The new Flatbush Central marketplace includes 16,000 square feet of space for vendors and business incubation labs. The facility includes a renovated legacy Caribbean Marketplace with upgraded vendor space; a food hall and testing kitchen; and Mangrove FC, a business incubator and production space featuring a commercial kitchen, natural body care lab, and multimedia studio and classroom. Caton Flats is also home to the headquarters of the Caribbean-American Chamber of Commerce and Industry.

One goal of the project was to ensure that vendors from the original Flatbush Caton Market, many of whom are community elders, could remain in this changing neighborhood. The rent model for Food Hall businesses is revenue based, calculated as a percentage of each month’s sales rather than being a fixed monthly payment, and legacy vendors can qualify for rent-controlled contracts. Part of this work involved developing resources such as the Mangrove FC Platform — an economic mobility and business incubator program that provides business owners with technical assistance, business training, and access to capital — to build resilient businesses that can thrive and last for generations.


Construction costs for Caton Flats totaled $133.9 million. Caton Flats was financed through $60.6 million in city-issued bonds, a $15 million second mortgage from the New York City Housing Development Corporation, and a $29.4 million third mortgage from the New York City Department of Housing Preservation and Development.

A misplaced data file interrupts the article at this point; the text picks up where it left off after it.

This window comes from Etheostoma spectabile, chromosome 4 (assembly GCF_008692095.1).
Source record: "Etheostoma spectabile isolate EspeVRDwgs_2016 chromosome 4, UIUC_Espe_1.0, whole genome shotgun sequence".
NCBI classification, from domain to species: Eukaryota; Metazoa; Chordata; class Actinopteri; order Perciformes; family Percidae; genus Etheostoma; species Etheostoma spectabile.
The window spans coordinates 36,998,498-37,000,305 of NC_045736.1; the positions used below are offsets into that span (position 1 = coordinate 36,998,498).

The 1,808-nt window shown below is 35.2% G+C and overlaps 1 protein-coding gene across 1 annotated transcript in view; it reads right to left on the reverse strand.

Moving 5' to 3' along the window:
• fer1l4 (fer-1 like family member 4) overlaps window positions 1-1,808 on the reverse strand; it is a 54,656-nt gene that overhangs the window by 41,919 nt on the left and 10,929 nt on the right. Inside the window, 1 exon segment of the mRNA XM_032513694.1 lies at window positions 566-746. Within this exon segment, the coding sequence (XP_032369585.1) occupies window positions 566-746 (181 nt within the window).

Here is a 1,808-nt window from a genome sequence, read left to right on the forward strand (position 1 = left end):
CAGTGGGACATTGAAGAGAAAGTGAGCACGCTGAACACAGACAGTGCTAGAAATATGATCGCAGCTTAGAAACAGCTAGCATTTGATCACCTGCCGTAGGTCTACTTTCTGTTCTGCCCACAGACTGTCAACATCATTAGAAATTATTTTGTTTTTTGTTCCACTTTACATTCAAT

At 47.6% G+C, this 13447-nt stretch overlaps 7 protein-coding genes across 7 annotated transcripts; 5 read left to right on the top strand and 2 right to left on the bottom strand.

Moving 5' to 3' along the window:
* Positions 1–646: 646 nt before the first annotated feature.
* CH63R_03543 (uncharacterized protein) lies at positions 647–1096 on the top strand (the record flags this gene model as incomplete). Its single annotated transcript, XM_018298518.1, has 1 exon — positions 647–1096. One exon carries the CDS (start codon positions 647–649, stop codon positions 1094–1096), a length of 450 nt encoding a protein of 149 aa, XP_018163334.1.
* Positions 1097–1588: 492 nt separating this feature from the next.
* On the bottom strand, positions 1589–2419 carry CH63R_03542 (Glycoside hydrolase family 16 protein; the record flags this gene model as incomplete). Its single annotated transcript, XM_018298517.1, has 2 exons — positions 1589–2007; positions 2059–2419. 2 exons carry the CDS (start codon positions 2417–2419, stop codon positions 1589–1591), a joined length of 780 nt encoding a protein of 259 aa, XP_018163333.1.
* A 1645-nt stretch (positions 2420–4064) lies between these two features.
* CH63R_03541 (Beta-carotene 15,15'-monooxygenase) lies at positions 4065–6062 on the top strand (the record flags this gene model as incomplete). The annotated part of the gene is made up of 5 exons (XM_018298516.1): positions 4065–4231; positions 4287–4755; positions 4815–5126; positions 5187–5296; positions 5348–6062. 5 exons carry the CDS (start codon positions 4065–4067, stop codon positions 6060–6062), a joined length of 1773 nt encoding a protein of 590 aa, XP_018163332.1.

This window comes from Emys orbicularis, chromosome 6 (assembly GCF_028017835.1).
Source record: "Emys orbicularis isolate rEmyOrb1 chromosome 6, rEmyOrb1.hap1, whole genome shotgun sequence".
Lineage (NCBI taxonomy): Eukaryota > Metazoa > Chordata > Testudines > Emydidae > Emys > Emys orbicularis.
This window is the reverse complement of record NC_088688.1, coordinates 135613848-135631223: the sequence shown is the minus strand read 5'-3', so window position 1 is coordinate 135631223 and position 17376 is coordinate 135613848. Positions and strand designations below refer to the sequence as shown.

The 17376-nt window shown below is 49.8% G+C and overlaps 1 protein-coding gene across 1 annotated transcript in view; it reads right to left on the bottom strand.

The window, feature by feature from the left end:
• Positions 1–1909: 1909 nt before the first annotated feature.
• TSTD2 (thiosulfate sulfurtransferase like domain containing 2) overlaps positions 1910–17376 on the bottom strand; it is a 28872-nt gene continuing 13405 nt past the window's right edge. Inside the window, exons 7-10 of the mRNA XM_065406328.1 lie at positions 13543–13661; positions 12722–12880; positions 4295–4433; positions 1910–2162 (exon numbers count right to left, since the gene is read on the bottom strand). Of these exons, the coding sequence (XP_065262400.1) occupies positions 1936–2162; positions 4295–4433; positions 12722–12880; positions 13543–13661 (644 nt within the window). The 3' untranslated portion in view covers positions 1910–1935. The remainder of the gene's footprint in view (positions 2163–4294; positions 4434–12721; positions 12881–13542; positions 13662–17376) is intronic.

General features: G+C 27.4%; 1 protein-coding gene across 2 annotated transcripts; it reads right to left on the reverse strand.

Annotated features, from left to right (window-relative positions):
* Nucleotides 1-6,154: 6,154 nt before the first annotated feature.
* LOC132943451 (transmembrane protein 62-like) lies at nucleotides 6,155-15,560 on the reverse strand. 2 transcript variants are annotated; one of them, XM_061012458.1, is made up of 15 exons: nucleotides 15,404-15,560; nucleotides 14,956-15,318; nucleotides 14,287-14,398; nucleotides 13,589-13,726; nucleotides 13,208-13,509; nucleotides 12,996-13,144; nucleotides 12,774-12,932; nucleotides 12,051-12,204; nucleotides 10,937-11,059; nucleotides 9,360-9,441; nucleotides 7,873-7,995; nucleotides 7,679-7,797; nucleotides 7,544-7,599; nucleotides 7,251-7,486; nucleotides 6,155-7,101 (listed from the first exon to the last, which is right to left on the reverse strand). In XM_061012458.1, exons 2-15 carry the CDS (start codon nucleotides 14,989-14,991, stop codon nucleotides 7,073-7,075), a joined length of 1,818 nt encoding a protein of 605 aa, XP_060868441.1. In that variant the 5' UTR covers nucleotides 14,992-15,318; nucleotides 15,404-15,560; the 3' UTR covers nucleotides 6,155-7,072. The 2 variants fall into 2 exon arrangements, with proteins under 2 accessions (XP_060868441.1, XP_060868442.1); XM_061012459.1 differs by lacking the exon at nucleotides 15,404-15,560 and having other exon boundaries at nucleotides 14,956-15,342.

Table 1: Financing for Caton Flats

City-issued tax-exempt bonds $60,600,000
New York City Housing Development Corporation second mortgage 15,000,000
New York City Department of Housing Preservation and Development third mortgage 29,400,000
Fourth mortgage 12,500,000
Developer equity 10,000,000
Grants from city legislature and Brooklyn borough president discretionary funds 6,400,000
Total $133,900,000

Laying Roots in a Changing Neighborhood

The Urban Land Institute recognized Caton Flats with a Jack Kemp Excellence in Affordable and Workforce Housing Award in 2023, and the development has made waves in the neighborhood. Caton Flats received nearly 51,500 applications in its first annual lottery through New York City Housing Connect, and the mixed-use development has been lauded as a valuable resource for Caribbean-American entrepreneurs and residents in the neighborhood.

This article was written by Sage Computing, Inc, under contract with the U.S. Department of Housing and Urban Development. The contents of this article are the views of the author(s) and do not necessarily reflect the views or policies of the U.S. Department of Housing and Urban Development or the U.S. Government.